Wednesday, February 18, 2009
TNK-BP turns on Uvat taps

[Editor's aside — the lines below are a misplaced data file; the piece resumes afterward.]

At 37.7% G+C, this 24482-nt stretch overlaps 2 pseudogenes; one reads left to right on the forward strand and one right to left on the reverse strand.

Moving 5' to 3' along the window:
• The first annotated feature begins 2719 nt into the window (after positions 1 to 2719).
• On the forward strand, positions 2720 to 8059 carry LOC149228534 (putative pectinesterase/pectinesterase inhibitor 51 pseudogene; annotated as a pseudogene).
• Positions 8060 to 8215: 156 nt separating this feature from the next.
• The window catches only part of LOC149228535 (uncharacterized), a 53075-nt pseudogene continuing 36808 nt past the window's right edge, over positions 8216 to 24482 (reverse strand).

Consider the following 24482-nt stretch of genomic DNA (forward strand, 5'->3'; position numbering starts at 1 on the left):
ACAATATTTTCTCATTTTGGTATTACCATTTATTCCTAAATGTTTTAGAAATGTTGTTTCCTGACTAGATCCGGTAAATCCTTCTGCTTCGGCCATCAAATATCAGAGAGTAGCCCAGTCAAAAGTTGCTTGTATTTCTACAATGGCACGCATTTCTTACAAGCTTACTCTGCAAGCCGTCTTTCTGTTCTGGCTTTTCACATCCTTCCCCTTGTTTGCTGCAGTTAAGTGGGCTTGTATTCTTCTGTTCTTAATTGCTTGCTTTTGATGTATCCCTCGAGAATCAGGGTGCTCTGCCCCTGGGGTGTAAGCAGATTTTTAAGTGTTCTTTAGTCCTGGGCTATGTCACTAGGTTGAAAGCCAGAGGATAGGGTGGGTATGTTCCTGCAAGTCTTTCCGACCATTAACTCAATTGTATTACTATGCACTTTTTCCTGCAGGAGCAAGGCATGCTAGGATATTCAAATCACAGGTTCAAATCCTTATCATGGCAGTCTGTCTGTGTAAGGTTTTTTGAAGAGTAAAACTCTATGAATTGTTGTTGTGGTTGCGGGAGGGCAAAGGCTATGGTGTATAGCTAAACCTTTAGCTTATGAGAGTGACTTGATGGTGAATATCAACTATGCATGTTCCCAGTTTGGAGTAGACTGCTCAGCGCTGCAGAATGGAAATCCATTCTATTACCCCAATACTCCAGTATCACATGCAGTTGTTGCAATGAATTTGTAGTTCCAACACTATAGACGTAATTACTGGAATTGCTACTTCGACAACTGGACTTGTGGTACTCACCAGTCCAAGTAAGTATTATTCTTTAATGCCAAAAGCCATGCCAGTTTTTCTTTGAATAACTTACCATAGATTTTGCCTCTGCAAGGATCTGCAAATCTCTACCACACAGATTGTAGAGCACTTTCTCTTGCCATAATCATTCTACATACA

02-16-2009 - Upstream OnLine - TNK-BP turned on the taps at the Urna and Ust-Tegus fields, in the Uvat area of West Siberia's Tyumen oil patch, and pledged to invest $500 million this year to increase output in a region where most other major deposits have been depleted. TNK-BP, UK supermajor BP's Russian vehicle, plans to produce 1.5 million tonnes (11.8 million barrels) of oil from the Urna and Ust-Tegus fields this year. Output will be ramped up to a peak of 9 million tonnes per year (71 million barrels) by 2020, officials said. "It's a significant event for the country's economy," Deputy Prime Minister Igor Sechin, who oversees Russia's energy sector, said at the opening ceremony today. Russian oil production declined last year for the first time in a decade, presenting a challenge to a government that has grown used to the bumper export revenues derived from the sector. As once-bountiful West Siberian deposits become depleted, companies are investing billions of dollars with the aim of opening up new deposits in East Siberia and the Arctic. Uvat is one of the few remaining greenfield oil sites in West Siberia. TNK-BP holds 15 licences in the region, with the Urna and Ust-Tegus fields lying in the eastern sector of the province. "A complex project has been created on 15 licence areas. With the launch of this hub, a new oil province in Tyumen region has started work," Reuters quoted Sechin as saying. Crude from the two licence areas was fed into the 264-kilometre spur that links up with the national pipeline network run by Transneft . TNK-BP, has invested $925 million in the project to date, which it completed ahead of the original start-up date of 1 April. Tim Summers, TNK-BP's interim chief executive, said in a statement the project had also been completed within budget. "Our goal is to keep production flat with last year," Summers told reporters at the launch. "Keeping it flat with last year will be a challenge." The company last year launched another major project, the Verkhnechonskoye field in East Siberia.